LED says the state is primed for GTL projects because of such factors as a large industrial construction and petrochemical operations work force; proximity to the Haynesville Shale and other emerging shale plays; highly competitive tax structure and incentive offerings for manufacturers; extensive petrochemical infrastructure; and one of the largest port complexes in the world. LSU recently completed an economic impact analysis commissioned by Sasol that shows that construction alone will generate another $1.73 billion in additional business activity and more than 12,000 new jobs associated with $577 million in personal earnings during the five-year construction period. Once the Sasol GTL complex is fully operational, it would lead to additional economic activity in the state of almost $919 million a year.

Known Quantity, Known Quality

Sasol started working with LED's Business Expansion and Retention Group in mid-2010, using GIS mapping technology to recommend locations that would optimize a variety of customized site-selection criteria. "The GIS work and partnerships with the Port of Lake Charles to secure land options saved the company months of planning and preparation work," said LED, "which helped make the Louisiana proposal Sasol's preferred option. LED is working with Sasol on a customized incentive package for the project."

George Swift, president and CEO of the Southwest Louisiana Economic Development Alliance, attests to the value of GIS mapping in moving the project along.

"Fortunately our parish government about 20 years ago had begun to invest in that," he says. "So we had all the GIS data available. LED brought in a consultant, Victor Leotta, who works with GIS, and they were able in a matter of days to go through and rule properties in or out. It was the quickest site selection I've ever seen because they could look at multiple properties. Issues were identified such as pipelines and rail. Having that GIS data helped them save six months."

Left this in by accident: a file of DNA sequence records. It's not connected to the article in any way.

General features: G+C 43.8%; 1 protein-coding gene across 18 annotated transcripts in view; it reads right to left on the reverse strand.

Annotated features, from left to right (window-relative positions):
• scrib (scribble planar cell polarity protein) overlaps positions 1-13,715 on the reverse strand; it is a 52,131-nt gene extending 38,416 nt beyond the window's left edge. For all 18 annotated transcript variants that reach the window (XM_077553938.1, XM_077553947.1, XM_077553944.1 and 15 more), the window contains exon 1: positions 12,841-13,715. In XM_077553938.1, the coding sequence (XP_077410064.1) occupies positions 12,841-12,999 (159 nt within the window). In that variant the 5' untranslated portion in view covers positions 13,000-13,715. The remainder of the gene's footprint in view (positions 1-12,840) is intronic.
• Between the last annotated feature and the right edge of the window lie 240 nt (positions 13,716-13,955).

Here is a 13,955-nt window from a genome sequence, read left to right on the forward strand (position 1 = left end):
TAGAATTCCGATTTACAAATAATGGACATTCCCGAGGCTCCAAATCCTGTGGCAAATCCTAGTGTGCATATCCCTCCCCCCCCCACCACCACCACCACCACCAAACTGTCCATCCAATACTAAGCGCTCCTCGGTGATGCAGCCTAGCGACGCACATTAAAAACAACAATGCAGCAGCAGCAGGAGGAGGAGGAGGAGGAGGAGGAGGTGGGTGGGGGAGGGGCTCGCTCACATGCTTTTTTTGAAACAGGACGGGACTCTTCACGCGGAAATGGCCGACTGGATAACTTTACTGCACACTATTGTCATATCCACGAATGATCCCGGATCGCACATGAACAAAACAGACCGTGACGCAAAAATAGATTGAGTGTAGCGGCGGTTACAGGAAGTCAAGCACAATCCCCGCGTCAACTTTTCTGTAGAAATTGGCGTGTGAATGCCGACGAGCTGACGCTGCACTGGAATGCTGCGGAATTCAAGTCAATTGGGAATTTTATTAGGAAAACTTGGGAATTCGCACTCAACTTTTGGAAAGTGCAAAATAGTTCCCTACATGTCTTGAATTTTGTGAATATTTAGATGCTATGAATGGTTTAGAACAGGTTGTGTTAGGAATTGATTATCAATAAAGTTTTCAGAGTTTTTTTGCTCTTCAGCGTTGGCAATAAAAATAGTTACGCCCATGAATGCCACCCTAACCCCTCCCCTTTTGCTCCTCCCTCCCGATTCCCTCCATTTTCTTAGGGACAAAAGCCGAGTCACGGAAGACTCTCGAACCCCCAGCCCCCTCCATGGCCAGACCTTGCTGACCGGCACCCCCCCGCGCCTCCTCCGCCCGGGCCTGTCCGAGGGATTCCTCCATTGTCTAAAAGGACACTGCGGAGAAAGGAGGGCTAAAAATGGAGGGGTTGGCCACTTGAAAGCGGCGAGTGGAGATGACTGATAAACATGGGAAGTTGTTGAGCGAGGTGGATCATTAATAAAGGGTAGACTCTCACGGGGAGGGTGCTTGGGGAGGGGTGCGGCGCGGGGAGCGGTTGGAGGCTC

According to LED, Sasol considered several other states, and it could also still develop a second facility in Canada. A spokesperson says Sasol is not publicly discussing the other locations that were considered. Sasol plans for a design-and-engineering phase for the proposed Calcasieu Parish facility to begin soon, following the company's completion of an extensive 18-month feasibility study estimated to cost in the tens of millions of dollars.

"If all proceeds as planned, construction is expected to start in 2013, and the complex would be built in two phases that upon completion in 2018 would process approximately 4 million tons of products per year, with a maximum capacity of 96,000 barrels per day," said LED. Sasol's press release said the study "will consider two options of a 2 million tons per annum and a 4 million tons per annum facility." According to Sasol, the project would create thousands of construction jobs at an average salary of $75,000.